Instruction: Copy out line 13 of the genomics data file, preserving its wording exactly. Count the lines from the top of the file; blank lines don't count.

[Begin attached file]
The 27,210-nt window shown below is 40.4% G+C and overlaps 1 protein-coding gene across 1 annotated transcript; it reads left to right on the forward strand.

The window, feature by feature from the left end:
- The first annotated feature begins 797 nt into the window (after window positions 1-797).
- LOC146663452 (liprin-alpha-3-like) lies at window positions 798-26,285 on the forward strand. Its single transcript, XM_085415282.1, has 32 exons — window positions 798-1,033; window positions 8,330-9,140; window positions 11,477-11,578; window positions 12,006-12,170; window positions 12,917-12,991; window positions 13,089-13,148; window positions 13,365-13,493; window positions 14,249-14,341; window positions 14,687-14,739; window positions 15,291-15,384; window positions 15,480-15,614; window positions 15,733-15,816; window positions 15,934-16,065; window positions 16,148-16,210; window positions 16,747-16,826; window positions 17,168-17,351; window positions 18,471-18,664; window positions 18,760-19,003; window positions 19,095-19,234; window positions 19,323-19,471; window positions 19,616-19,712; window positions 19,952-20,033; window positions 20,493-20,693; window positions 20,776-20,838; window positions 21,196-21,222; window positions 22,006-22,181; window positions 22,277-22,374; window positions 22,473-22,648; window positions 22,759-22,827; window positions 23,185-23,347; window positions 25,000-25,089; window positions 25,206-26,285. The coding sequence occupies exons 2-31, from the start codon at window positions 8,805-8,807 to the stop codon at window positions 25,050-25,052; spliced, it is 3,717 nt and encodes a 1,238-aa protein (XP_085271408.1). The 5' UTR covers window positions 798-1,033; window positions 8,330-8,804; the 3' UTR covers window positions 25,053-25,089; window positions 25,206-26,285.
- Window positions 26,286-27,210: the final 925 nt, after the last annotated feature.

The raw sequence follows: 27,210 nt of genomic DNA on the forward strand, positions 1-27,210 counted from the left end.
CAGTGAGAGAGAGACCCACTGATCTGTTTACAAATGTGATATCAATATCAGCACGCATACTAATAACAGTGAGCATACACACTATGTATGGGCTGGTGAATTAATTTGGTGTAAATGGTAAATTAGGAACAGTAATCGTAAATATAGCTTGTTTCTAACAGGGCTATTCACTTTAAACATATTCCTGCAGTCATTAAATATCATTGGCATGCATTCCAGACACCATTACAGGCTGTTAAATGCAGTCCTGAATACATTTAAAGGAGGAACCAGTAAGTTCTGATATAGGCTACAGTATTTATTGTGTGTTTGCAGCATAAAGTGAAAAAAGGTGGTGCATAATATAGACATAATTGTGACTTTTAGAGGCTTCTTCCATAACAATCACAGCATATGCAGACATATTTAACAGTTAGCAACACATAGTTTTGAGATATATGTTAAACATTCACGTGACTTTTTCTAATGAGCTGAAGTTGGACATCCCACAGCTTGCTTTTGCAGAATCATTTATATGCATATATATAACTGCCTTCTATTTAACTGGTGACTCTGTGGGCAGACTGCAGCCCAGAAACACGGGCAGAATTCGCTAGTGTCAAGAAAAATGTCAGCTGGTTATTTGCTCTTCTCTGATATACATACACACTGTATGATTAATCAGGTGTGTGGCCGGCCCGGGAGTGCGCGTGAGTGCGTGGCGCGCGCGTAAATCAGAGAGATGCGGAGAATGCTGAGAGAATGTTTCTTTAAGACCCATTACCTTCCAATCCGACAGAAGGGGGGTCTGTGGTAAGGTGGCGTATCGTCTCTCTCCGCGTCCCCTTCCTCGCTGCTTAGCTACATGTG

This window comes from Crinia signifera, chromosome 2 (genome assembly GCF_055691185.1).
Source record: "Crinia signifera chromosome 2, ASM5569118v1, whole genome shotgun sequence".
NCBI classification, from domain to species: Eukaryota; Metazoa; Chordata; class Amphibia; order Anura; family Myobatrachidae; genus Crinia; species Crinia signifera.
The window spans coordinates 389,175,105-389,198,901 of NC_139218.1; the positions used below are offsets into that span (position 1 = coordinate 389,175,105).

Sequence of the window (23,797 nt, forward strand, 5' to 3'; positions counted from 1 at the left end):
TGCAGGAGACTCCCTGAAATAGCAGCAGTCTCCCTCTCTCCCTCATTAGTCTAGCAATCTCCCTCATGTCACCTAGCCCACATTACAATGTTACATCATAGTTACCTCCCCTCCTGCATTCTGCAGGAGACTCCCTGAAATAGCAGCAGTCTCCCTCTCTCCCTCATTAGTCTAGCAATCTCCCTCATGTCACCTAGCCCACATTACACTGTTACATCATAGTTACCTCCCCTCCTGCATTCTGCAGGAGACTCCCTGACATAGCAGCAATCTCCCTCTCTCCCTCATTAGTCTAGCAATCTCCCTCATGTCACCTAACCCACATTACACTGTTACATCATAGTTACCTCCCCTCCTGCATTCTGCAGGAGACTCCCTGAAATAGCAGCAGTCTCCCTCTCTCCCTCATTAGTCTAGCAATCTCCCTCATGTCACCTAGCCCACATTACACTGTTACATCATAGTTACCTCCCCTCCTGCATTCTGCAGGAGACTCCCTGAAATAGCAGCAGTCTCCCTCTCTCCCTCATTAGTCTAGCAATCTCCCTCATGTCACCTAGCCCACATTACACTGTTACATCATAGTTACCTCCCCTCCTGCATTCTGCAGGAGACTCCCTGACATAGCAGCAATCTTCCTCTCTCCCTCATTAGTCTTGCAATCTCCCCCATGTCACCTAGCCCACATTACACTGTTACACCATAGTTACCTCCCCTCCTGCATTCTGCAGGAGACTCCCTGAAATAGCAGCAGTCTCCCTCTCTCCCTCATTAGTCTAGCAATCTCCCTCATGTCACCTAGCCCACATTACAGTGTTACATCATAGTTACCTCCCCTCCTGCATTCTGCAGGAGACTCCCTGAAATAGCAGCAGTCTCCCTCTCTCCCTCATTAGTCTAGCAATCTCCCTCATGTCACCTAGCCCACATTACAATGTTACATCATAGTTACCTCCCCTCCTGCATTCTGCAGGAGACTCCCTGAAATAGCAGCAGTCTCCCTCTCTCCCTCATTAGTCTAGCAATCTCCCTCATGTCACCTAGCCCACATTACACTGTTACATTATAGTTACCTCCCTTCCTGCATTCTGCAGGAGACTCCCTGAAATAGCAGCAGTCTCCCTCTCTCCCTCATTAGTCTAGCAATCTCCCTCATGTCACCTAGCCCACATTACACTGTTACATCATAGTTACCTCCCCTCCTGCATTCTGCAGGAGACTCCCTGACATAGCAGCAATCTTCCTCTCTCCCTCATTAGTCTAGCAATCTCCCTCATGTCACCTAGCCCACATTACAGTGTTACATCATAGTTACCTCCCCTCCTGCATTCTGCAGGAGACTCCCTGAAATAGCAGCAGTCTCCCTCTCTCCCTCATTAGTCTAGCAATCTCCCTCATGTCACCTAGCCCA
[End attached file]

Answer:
TGCAGGAGACTCCCTGAAATAGCAGCAGTCTCCCTCTCTCCCTCATTAGTCTAGCAATCTCCCTCATGTCACCTAGCCCACATTACAATGTTACATCATAGTTACCTCCCCTCCTGCATTCTGCAGGAGACTCCCTGAAATAGCAGCAGTCTCCCTCTCTCCCTCATTAGTCTAGCAATCTCCCTCATGTCACCTAGCCCACATTACACTGTTACATCATAGTTACCTCCCCTCCTGCATTCTGCAGGAGACTCCCTGACATAGCAGCAATCTCCCTCTCTCCCTCATTAGTCTAGCAATCTCCCTCATGTCACCTAACCCACATTACACTGTTACATCATAGTTACCTCCCCTCCTGCATTCTGCAGGAGACTCCCTGAAATAGCAGCAGTCTCCCTCTCTCCCTCATTAGTCTAGCAATCTCCCTCATGTCACCTAGCCCACATTACACTGTTACATCATAGTTACCTCCCCTCCTGCATTCTGCAGGAGACTCCCTGAAATAGCAGCAGTCTCCCTCTCTCCCTCATTAGTCTAGCAATCTCCCTCATGTCACCTAGCCCACATTACACTGTTACATCATAGTTACCTCCCCTCCTGCATTCTGCAGGAGACTCCCTGACATAGCAGCAATCTTCCTCTCTCCCTCATTAGTCTTGCAATCTCCCCCATGTCACCTAGCCCACATTACACTGTTACACCATAGTTACCTCCCCTCCTGCATTCTGCAGGAGACTCCCTGAAATAGCAGCAGTCTCCCTCTCTCCCTCATTAGTCTAGCAATCTCCCTCATGTCACCTAGCCCACATTACAGTGTTACATCATAGTTACCTCCCCTCCTGCATTCTGCAGGAGACTCCCTGAAATAGCAGCAGTCTCCCTCTCTCCCTCATTAGTCTAGCAATCTCCCTCATGTCACCTAGCCCACATTACAATGTTACATCATAGTTACCTCCCCTCCTGCATTCTGCAGGAGACTCCCTGAAATAGCAGCAGTCTCCCTCTCTCCCTCATTAGTCTAGCAATCTCCCTCATGTCACCTAGCCCACATTACACTGTTACATTATAGTTACCTCCCTTCCTGCATTCTGCAGGAGACTCCCTGAAATAGCAGCAGTCTCCCTCTCTCCCTCATTAGTCTAGCAATCTCCCTCATGTCACCTAGCCCACATTACACTGTTACATCATAGTTACCTCCCCTCCTGCATTCTGCAGGAGACTCCCTGACATAGCAGCAATCTTCCTCTCTCCCTCATTAGTCTAGCAATCTCCCTCATGTCACCTAGCCCACATTACAGTGTTACATCATAGTTACCTCCCCTCCTGCATTCTGCAGGAGACTCCCTGAAATAGCAGCAGTCTCCCTCTCTCCCTCATTAGTCTAGCAATCTCCCTCATGTCACCTAGCCCA